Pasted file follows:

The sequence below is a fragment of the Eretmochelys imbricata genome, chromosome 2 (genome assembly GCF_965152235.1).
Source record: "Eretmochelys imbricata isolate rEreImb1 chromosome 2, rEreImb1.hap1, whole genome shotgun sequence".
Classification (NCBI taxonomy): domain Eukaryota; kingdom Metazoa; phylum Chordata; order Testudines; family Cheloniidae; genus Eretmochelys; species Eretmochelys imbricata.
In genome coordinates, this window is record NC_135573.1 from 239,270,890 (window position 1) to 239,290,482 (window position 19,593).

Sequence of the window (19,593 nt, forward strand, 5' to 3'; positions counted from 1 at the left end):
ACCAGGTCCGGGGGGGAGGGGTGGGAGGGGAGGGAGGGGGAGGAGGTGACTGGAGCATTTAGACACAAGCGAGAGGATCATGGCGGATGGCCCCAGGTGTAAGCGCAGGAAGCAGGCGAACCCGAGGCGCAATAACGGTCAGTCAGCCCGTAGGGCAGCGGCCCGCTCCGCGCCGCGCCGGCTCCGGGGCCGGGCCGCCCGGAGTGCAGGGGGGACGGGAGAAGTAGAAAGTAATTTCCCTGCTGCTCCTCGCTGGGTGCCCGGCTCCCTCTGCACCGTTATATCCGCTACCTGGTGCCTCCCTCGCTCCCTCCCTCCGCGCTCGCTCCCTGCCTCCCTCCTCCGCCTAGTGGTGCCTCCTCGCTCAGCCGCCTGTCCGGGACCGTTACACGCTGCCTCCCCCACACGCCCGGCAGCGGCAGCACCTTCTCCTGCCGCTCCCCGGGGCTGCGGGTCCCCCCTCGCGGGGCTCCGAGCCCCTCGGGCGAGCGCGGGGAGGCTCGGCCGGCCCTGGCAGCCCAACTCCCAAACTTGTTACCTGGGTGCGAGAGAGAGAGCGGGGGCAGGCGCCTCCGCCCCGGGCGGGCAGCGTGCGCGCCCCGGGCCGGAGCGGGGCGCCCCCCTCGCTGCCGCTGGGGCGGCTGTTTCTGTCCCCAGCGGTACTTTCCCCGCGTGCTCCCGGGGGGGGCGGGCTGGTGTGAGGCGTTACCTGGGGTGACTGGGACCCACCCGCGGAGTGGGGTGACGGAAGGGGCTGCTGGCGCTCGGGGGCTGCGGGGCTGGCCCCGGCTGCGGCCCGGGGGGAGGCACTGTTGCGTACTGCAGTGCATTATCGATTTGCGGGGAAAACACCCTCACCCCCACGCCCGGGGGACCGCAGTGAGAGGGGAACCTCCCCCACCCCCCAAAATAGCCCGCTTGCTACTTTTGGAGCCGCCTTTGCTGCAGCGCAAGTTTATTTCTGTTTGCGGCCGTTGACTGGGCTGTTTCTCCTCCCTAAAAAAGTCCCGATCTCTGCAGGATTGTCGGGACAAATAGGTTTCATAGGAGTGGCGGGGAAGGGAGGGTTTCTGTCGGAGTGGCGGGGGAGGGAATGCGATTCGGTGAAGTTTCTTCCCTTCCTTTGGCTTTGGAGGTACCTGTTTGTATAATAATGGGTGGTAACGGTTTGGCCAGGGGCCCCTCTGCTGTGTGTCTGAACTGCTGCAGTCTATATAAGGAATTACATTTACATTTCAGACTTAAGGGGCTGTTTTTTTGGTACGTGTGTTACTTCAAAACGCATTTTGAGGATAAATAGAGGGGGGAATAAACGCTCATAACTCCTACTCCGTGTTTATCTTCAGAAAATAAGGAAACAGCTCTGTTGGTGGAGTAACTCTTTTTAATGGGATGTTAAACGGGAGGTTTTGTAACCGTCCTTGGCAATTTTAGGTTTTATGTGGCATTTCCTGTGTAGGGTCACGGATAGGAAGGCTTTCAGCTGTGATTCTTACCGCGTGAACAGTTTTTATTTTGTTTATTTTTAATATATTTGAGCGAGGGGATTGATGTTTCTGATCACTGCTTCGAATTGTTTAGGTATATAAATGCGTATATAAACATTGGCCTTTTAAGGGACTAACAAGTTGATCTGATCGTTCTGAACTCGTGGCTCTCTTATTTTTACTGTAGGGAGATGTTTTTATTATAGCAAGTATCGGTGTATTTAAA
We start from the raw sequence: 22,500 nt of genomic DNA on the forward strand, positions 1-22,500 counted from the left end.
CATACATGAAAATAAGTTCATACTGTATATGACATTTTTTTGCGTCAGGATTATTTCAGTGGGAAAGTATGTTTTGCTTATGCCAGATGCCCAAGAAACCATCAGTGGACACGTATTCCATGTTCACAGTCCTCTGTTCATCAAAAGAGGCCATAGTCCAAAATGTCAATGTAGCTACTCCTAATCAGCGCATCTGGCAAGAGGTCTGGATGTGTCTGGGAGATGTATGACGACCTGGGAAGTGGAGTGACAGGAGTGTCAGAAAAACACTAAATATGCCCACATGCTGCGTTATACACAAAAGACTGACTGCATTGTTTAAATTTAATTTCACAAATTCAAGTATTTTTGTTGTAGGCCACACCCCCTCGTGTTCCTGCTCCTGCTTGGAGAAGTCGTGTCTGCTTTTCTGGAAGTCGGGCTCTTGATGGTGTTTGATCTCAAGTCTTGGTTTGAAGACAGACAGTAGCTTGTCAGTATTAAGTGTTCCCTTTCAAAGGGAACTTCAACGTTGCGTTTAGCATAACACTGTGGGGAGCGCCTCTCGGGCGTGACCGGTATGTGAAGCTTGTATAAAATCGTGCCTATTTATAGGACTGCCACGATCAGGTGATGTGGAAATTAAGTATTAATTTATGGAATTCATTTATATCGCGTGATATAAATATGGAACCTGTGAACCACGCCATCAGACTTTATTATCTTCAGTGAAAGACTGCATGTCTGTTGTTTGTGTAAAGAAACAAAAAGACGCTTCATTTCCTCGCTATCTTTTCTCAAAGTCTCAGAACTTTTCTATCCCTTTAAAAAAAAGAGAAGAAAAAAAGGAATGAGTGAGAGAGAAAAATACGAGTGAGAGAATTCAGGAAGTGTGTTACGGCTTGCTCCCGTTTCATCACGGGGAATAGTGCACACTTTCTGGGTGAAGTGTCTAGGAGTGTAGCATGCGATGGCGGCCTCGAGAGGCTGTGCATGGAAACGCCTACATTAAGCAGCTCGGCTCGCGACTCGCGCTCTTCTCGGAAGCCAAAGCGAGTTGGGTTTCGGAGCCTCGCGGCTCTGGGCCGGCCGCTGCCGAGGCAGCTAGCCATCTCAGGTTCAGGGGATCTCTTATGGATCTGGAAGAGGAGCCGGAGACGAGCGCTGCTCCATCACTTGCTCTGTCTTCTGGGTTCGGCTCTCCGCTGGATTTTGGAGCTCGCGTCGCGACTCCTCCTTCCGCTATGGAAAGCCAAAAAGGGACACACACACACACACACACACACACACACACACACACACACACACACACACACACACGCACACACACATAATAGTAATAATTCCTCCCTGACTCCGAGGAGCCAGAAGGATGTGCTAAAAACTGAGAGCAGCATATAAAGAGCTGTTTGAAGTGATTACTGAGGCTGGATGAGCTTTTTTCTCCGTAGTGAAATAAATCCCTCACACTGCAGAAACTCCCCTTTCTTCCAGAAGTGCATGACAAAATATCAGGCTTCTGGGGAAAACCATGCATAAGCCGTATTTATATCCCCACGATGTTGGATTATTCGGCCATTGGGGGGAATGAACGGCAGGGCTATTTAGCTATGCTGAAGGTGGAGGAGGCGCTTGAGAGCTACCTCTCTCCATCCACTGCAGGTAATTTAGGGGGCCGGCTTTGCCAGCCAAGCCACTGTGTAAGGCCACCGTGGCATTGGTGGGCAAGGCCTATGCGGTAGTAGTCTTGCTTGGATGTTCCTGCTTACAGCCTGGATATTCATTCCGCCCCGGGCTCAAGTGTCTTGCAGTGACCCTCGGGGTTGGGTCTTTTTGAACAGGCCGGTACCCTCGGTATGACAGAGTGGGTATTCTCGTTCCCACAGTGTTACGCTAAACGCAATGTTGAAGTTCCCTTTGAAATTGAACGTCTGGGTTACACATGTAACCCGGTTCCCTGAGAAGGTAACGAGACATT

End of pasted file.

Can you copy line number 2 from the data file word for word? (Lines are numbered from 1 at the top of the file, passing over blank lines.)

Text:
Source record: "Eretmochelys imbricata isolate rEreImb1 chromosome 2, rEreImb1.hap1, whole genome shotgun sequence".